A framework for the consideration of the effects of crosswinds on trains

Christopher Baker

Research output: Contribution to journalArticlepeer-review

52 Citations (Scopus)
594 Downloads (Pure)


High winds have a number of different effects on the design and operation of trains, the most important being the need to design trains that will not blow over in high winds. The current European design methodology is contained within a draft CEN code of practice (CEN, 2009). In this paper the author will argue that there are inconsistencies and inadequacies in the approach adopted in that document, particularly in the levels of complexity of the different components and in the uncertainties that are involved. This leads to a proposal for a revised methodology that is more consistent in terms of the complexity of its components and can be used for train authorisation and route risk analysis. In particular the paper addresses the following issues:
•The development of simple correlations for train overturning moment coefficient as a function of yaw angle.
•The use of a simplified model of the train overturning phenomenon, which takes into account “real” effects (such as vehicle suspension, curvature, admittance effects and track roughness), through second order correction factors.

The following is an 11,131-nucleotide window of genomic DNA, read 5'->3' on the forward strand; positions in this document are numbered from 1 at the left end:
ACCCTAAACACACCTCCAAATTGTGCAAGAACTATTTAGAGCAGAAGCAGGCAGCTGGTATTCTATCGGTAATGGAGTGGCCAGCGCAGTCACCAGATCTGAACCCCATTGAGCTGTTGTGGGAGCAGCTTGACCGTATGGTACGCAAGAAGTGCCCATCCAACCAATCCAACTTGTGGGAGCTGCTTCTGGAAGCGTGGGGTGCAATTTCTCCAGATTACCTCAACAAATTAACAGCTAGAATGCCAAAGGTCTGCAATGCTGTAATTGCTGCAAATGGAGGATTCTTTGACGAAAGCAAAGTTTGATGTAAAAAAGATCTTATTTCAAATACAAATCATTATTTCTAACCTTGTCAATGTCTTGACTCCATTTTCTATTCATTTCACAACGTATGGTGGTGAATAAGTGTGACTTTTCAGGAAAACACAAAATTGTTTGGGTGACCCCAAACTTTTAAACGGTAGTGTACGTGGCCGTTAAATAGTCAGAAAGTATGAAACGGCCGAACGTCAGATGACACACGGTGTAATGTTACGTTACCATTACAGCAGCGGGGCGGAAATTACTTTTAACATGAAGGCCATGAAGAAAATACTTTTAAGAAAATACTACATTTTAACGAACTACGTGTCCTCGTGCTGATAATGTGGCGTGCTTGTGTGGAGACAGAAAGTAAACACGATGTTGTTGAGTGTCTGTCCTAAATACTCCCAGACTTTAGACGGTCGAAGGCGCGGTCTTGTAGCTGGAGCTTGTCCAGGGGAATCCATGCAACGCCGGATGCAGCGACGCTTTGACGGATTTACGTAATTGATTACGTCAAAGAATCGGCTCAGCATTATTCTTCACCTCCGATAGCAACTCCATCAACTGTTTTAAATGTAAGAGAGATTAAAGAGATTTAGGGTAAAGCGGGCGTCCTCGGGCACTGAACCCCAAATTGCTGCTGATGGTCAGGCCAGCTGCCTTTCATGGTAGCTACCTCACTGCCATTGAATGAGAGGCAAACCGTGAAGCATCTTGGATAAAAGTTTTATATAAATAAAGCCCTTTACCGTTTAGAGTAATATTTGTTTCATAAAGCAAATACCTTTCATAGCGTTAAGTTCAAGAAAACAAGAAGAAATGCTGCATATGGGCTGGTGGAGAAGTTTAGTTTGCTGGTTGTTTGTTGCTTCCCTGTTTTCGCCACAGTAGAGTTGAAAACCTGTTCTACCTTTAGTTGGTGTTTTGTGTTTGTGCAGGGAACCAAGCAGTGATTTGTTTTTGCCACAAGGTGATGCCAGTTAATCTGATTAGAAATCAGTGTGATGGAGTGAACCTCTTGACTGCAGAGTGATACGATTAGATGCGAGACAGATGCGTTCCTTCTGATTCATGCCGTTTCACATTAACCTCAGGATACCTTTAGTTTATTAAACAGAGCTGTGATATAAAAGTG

•The calibration of this model using previously published data obtained using more complex methodologies.
•The application of this methodology to risk based assessments for use in train authorisation and route risk analysis.
•The consideration of the uncertainty chain throughout the calculation process.
Emerging out of this work, the concept arises of a simple parameter referred to as the characteristic velocity, which combines train geometry and aerodynamic effects and can be used as an indication of train safety in high cross winds.
Original languageEnglish
Pages (from-to)130-142
JournalJournal of Wind Engineering and Industrial Aerodynamics
Publication statusPublished - 1 Dec 2013


Dive into the research topics of 'A framework for the consideration of the effects of crosswinds on trains'. Together they form a unique fingerprint.

Cite this